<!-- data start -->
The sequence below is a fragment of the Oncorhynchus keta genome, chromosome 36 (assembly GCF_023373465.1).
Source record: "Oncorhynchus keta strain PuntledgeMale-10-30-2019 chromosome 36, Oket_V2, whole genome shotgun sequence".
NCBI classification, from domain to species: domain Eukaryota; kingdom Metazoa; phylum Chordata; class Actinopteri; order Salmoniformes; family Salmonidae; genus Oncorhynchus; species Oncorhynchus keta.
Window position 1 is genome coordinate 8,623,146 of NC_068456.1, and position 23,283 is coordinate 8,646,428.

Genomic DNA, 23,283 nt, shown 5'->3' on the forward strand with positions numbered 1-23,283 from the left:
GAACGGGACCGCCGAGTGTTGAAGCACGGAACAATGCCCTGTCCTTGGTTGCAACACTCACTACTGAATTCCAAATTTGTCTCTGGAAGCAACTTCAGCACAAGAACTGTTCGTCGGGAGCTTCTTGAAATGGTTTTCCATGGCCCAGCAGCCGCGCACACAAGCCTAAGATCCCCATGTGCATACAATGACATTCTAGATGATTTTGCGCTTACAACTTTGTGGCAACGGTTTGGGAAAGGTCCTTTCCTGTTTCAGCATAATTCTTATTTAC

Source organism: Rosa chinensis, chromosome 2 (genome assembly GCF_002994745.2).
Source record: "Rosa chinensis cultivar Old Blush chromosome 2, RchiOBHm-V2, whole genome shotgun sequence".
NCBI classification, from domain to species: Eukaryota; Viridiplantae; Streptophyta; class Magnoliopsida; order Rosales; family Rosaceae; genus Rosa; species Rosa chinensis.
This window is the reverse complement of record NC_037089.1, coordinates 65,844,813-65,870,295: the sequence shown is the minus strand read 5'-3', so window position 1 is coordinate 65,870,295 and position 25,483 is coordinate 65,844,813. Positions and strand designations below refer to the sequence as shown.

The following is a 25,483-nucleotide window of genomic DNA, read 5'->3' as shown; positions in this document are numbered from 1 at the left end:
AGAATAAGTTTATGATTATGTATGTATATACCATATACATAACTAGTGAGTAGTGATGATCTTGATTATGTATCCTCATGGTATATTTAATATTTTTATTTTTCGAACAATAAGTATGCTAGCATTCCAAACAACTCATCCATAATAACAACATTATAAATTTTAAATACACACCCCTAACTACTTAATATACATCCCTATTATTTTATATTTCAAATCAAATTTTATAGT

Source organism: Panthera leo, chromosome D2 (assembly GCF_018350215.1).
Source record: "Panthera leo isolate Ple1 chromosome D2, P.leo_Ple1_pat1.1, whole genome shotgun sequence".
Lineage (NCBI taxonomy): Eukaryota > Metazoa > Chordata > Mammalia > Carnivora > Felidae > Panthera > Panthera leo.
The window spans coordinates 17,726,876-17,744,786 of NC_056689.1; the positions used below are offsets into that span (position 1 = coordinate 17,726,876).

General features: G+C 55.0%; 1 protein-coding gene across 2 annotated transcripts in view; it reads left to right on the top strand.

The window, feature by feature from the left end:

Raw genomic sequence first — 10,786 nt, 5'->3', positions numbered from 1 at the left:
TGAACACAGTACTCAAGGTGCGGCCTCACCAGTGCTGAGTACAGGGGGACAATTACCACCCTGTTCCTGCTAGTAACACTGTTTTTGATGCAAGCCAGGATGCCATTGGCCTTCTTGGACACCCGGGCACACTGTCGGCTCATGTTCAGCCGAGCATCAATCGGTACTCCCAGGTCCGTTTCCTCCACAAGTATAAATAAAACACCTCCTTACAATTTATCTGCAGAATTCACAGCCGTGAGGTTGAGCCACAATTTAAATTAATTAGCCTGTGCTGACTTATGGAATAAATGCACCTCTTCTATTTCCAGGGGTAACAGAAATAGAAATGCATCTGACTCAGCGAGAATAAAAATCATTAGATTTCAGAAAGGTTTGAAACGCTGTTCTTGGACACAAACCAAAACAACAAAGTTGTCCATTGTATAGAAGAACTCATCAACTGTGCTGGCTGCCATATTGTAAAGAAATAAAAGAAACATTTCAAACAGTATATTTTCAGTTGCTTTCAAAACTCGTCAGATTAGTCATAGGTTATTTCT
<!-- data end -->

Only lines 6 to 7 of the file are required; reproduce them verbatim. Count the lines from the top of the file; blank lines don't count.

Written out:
GAACGGGACCGCCGAGTGTTGAAGCACGGAACAATGCCCTGTCCTTGGTTGCAACACTCACTACTGAATTCCAAATTTGTCTCTGGAAGCAACTTCAGCACAAGAACTGTTCGTCGGGAGCTTCTTGAAATGGTTTTCCATGGCCCAGCAGCCGCGCACACAAGCCTAAGATCCCCATGTGCATACAATGACATTCTAGATGATTTTGCGCTTACAACTTTGTGGCAACGGTTTGGGAAAGGTCCTTTCCTGTTTCAGCATAATTCTTATTTAC

Source organism: Rosa chinensis, chromosome 2 (genome assembly GCF_002994745.2).